In a pile of contest submissions, I often found it difficult to find those five or six finalist pieces to send to a judge. Inevitably, I would have to send a handful of strong pieces and one or two pieces that were merely competent. Because anything the judge reads could potentially win the contest, there were years I really worried until I received the winning piece.
            By contrast, when I read regular submissions, I am consistently struck by the quality of the work there. Most of it merits a full reading; much of it merits discussion. There is plenty of interesting, competent, worthy work to fill each issue, and the challenge becomes looking for a diverse mix to please the journal’s readers. It’s a true luxury to be able to shift pieces in and out to see what works best together. A few pieces are must-haves—they’re passionate favorites of a staff member. But other than these make-or-break poems, stories, and essays, it’s a matter of putting together literature that works nicely in conversation together and that represents diverse thinking, styles, and voices. Sometimes I like to include work that isn’t commonly found in litmags—like very long poems or formal pieces. It’s all about building an intriguing journal that rewards the effort of reading it.
            But not with contests. With contest work, it’s about finding five or six pieces that aren’t too bad to consider—that wouldn’t reflect poorly on the journal and all of its writers if chosen. There are always a couple of pieces that are quite good, but there are years when the finalist pieces as a whole are not up to the quality of the rest of the journal.
            And that’s worrisome. Writers, many of them novices, pay fees so that they can try to be published, perhaps because they don’t know how submissions are usually done. If they do earn publication via a contest, chances are they would not have done so in the regular submission pool. And to be quite honest, the top three or four pieces are generally far above the rest of the contest submissions in their quality.
            Do contests, even ethically run contests, prey on the most vulnerable among our numbers? I worry that they might. For a strong writer, contests are a chance at a thousand bucks or so, as well as some bragging rights. For a winning fiction piece, the rewards might be even greater; agents often contact winners of fiction contests with a desire to see more work.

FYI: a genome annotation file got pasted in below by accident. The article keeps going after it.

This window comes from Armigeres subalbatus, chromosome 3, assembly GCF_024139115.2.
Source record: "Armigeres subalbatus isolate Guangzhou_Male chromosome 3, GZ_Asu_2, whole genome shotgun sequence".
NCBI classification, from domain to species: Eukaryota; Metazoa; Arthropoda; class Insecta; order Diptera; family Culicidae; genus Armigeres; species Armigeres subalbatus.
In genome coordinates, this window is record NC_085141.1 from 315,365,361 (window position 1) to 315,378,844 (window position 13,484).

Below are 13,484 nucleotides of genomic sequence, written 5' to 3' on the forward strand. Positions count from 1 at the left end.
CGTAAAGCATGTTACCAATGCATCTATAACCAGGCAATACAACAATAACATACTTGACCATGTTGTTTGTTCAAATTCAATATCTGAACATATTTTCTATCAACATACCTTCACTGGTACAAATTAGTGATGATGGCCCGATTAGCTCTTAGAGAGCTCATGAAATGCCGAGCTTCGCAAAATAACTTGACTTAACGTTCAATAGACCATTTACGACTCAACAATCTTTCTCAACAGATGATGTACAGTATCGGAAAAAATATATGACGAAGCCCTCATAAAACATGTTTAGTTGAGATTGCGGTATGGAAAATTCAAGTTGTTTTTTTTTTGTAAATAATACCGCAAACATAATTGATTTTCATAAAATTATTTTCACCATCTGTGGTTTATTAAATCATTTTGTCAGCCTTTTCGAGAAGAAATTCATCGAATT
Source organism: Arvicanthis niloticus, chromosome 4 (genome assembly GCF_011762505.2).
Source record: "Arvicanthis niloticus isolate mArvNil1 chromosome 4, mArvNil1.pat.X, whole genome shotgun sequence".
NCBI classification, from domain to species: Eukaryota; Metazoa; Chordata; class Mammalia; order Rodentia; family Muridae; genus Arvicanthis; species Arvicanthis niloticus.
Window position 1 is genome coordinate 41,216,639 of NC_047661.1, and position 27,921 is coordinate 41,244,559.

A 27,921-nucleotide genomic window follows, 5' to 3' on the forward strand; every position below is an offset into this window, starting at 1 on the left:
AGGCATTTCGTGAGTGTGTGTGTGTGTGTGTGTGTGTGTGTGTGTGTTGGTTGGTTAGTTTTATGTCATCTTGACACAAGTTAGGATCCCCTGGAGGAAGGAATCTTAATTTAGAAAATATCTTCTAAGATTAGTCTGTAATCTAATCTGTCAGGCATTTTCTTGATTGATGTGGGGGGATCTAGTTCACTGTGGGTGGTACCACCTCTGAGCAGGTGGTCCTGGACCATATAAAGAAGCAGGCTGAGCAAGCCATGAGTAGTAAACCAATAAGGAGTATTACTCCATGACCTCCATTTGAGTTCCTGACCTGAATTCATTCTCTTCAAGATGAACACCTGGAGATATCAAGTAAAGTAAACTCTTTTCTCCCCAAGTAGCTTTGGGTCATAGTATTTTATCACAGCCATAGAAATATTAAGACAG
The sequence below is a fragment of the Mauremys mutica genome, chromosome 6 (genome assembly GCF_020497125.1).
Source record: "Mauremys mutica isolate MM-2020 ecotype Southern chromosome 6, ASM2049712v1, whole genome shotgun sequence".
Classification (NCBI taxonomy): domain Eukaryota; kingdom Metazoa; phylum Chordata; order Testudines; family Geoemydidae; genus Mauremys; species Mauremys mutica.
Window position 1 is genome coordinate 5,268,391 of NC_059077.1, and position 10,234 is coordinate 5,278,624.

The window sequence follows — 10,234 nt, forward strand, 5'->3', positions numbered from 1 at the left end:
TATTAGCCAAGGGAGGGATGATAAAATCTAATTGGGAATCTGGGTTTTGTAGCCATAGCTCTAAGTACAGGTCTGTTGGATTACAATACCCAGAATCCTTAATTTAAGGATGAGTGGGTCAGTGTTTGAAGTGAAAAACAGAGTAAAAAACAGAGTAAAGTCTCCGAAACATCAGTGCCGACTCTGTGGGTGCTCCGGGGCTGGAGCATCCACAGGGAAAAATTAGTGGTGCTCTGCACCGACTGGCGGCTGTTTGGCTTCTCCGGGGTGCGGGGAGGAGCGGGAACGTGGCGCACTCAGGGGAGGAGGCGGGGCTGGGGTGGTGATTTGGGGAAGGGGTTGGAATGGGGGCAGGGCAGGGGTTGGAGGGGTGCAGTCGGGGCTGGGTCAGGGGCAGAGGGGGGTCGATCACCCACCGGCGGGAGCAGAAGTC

But what seems to be happening is that the least capable writers are bankrolling the publications that benefit the rest of us. And something about that has never sat quite right with me.


  1. A few thoughts-- When I first started writing, I'd heard that although even most big journals accepted slush submissions, most of their published pieces were agented or solicited, meaning unknowns had a better chance breaking into the journal via the contest route.

    At the time, journal contests were a relatively new thing and slush submission fees were absolutely unheard of, so it was easier to budget a little extra money to enter 5 or 6 contests each year. Now though, there are just so many contests! And so many places charging submission fees, that it makes entering more than a couple of the contests financially unfeasible.

    Which is why contest fees seem to be going up. I wouldn't be surprised if the overall number of contest entries each journal is receiving is going down down down each year. So the journals are making up for it by raising the rates. And also, have you noticed how many places always seem to be extending their contest deadlines an extra couple weeks? What's that about? Is it because they need to drum up more submissions because what they've received just isn't very good? Or is it because they need more people to enter so they can cover their contest costs?

    1. These are excellent points. And those extensions, I think, are orchestrated -- and not necessarily linked to quality concerns. Announce an extension and you get a second wave of submissions. Extensions are the difference between a successful contest and an unsuccessful one. I suppose there is an ethical issue here, too, although I hate to say it.

  2. When each new issue of Poets & Writers arrives in my mailbox, the first page I turn to is "Recent Winners." I look at the pictures and say out loud, "I hate you . . . and I hate you . . . and I hate you . . ."